While continuing the work of managing the research infrastructure portfolio and the administration of OMAFRA's open research programs, ARIO recognizes the importance of continuing with implementation of the ARIO's Infrastructure Strategy and looks forward to the next phases of development and implementation of the ARIO's Infrastructure Strategy in the year ahead.

Mandate and Mission Statement

Background

The Agricultural Research Institute of Ontario (ARIO) was created in 1962 and continues its mandate under the Agricultural Research Institute of Ontario Act. R.S.O. 1990, c. A.13 as amended (ARIO Act) and reports to the Minister of Agriculture, Food and Rural Affairs (OMAFRA).

ARIO is classified as a Board-Governed provincial agency under the Agencies and Appointments Directive (AAD), with a mandate to, among other things, provide strategic advice to the Minister on agri-food research and related issues and interests, manage and hold funds (ARIO manages open, competitive research funds and other trust funds) and to acquire, maintain and dispose of real property in the manner described in the ARIO Act.

ARIO's strategic priorities in supporting the OMAFRA's current goals and objectives are described in Section D and are summarized under four main categories as: 1) Strategic Advice 2) Leadership - implementation of the ARIO's Infrastructure Strategy 3) Promoting Ontario Agri- food and Agri- Products Research & Innovation 4) Managerial Oversight - of the ARIO owned Research Infrastructure.

ARIO Mission Statement

Within this legislative context, ARIO has adopted the following mission statement, in support of OMAFRA's vision for successful and sustainable agri-food and agri-products businesses:

"ARIO, as appointed representative of the agri-food sector, is dedicated to the strategic use of science and innovation to enhance the sustainability and profitability of Ontario's agri-food and rural sectors"

Environmental Scan

Partnering to build a sustainable and thriving agri-food research and innovation system

Governments around the world, including here in Ontario, are faced with a sharply increased focus on public governance, transparency and accountability and value for money when delivering services and programs to citizens and businesses. New partnership models joining industry with governments and academia are key to the long-term success of the agri-food and agri-products industry, and are necessary for sustained economic prosperity and growth.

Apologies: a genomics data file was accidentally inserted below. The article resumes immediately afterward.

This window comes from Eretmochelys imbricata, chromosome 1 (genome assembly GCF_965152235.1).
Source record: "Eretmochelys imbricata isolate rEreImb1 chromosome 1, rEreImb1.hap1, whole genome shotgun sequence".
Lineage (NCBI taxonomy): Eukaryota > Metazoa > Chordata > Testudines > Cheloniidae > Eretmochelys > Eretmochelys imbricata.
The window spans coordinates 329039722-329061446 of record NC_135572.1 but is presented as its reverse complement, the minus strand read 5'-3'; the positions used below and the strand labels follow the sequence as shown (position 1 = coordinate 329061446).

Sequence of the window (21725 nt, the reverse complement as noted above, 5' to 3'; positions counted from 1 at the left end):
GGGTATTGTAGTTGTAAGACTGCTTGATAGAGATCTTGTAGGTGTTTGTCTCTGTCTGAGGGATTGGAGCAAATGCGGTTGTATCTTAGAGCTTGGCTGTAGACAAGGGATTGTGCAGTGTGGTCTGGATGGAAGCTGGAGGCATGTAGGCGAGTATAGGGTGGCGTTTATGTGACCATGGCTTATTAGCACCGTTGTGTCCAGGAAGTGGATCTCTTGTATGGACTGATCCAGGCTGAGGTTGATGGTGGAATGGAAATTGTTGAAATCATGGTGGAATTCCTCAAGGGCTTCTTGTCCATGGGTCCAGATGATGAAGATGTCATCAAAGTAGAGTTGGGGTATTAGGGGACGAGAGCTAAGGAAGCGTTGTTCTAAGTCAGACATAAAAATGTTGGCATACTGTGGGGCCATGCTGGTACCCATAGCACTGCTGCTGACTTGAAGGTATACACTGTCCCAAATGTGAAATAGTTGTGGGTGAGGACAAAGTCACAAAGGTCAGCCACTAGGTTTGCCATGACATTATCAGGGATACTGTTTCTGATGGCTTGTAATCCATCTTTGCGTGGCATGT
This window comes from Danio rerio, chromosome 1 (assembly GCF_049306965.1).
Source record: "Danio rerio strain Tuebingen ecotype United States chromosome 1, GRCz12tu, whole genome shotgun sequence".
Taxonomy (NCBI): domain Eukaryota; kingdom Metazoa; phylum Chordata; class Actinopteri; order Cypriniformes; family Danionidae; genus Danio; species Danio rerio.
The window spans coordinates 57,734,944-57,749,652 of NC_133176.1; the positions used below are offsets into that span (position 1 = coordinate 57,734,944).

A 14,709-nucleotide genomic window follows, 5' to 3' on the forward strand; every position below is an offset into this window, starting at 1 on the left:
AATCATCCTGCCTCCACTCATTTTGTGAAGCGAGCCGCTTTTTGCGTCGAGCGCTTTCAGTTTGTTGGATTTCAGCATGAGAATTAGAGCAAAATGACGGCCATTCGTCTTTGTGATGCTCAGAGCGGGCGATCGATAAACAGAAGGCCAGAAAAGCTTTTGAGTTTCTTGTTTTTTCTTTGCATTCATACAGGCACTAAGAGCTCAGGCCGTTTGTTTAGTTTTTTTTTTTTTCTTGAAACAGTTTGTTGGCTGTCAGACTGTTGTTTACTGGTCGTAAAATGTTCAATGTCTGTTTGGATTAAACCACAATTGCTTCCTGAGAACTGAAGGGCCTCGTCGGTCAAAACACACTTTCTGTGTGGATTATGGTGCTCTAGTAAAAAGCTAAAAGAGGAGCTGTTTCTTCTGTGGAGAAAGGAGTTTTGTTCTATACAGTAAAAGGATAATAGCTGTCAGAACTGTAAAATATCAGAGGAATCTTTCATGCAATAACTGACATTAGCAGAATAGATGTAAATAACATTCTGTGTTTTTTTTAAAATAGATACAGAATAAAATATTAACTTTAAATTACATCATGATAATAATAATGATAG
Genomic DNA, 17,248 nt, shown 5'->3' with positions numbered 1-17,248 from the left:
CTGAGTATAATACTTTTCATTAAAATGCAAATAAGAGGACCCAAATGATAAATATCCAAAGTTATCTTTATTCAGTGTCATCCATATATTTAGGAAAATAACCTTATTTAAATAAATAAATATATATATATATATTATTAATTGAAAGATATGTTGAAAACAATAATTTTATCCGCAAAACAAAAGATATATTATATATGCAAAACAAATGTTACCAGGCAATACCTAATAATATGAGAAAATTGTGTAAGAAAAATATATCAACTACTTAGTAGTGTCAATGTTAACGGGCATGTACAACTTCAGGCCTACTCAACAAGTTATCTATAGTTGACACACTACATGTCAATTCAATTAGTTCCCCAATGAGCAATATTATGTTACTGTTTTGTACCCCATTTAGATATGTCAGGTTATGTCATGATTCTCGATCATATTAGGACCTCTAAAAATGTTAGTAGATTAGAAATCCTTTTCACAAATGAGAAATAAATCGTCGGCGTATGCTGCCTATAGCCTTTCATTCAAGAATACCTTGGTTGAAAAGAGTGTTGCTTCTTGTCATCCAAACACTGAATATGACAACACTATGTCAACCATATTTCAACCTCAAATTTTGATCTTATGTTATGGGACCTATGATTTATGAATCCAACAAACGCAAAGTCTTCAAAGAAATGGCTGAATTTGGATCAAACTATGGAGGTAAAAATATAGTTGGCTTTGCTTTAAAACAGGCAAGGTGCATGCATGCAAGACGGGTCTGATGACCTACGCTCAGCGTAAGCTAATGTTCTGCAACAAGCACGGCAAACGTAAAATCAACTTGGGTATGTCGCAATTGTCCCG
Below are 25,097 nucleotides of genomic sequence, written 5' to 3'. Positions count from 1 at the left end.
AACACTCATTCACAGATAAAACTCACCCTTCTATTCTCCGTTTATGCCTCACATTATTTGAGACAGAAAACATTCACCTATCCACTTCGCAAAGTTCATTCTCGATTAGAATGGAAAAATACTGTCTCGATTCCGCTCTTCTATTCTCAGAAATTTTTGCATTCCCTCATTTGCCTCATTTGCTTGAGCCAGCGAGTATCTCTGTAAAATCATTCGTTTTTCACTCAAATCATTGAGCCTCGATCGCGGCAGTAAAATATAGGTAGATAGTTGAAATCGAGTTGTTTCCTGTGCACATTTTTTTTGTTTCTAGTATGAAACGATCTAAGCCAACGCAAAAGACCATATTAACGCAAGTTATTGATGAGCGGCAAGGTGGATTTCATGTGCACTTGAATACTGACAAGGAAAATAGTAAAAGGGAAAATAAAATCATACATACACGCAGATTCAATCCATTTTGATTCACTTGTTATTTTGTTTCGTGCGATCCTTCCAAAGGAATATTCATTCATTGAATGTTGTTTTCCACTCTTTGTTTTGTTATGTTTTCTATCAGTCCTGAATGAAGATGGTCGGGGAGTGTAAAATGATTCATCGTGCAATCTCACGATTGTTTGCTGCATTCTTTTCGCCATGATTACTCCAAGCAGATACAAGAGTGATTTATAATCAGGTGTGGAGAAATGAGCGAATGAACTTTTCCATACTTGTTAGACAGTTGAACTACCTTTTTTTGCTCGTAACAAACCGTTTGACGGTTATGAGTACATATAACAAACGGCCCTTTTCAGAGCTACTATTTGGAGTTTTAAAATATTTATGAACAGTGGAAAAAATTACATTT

The ARIO's Infrastructure Strategy is based on principles that include:
I. a shared financial commitment with industry on all research infrastructure capital construction projects
II. an increased level of industry participation in priority setting and overall governance

This increase in industry involvement and commitment can also be seen under Growing Forward 2 (GF2) federal provincial programs (2013-2018), which has resulted in an overall increase in innovation funding and the requirement to embed innovation throughout GF2 funded programs. Industry-led research and innovation, along with industry, academic, business and government collaborations are becoming increasingly important to advancing innovation and commercialization, and this is reflected in GF2

  • In December 2012, Agriculture and Agri-Food Canada (AAFC) announced the federal-only Agri-Innovation Program. This program includes the industry-led research and development Agri-Science Cluster and Agri-Science Project initiatives. The Agri-Science Initiatives will mobilize scientific expertise across industry, academia and government.
  • An industry-led Agri-Innovation Commercialization Program was announced at the same time. This program provides repayable support to industry in order to reduce the financial risk of developing and adopting later stage agri-based innovations, such as technologies, products, processes and services and commercialization opportunities.
  • Under the Research and Innovation Designated Program (Canada-Ontario GF2 Bilateral Agreement), support is being provided to the Agri-Technology Commercialization Centre (ATCC), Innovation Centres (such as VRIC, the Livestock Research and Innovation Corporation and others) and the University of Guelph (UofG) Knowledge Translation and Transfer, Highly Qualified Personnel and commercialization activities through the Catalyst Centre.
  • In addition, innovative projects are receiving a higher level of government support through Ontario's GF2 cost-share programs for producers, processors and collaborations and organizations.

Partnership models and infrastructure leading jurisdictions use for research and innovation

A world-wide scan of how other jurisdictions organize and manage agricultural and agri-food research and development infrastructure was completed by KPMG on behalf of ARIO1. This scan concluded that jurisdictions around the world who lead in agricultural research and innovation have these success factors for agri-food and agri-products research and innovation strategic business planning and infrastructure capacity:

  • Linking infrastructure plans to vision and strategy
  • Use of multiple governance models
  • Mission-oriented long-term vision
  • Portfolio of projects
  • Need for an integrated research and development models, e.g. from producer to processor to consumer; or from basic, to strategic, to applied, to demonstration, to scale-up, to financing and commercialization. Also means that different scientific disciplines are integrated into the overall model as appropriate
  • Development of business case and implementation plan
  • Involvement of users in programs or projects
  • Access to world-wide expertise and facilities
  • State of the art equipment and facilities
  • Supporting critical mass, e.g. clustering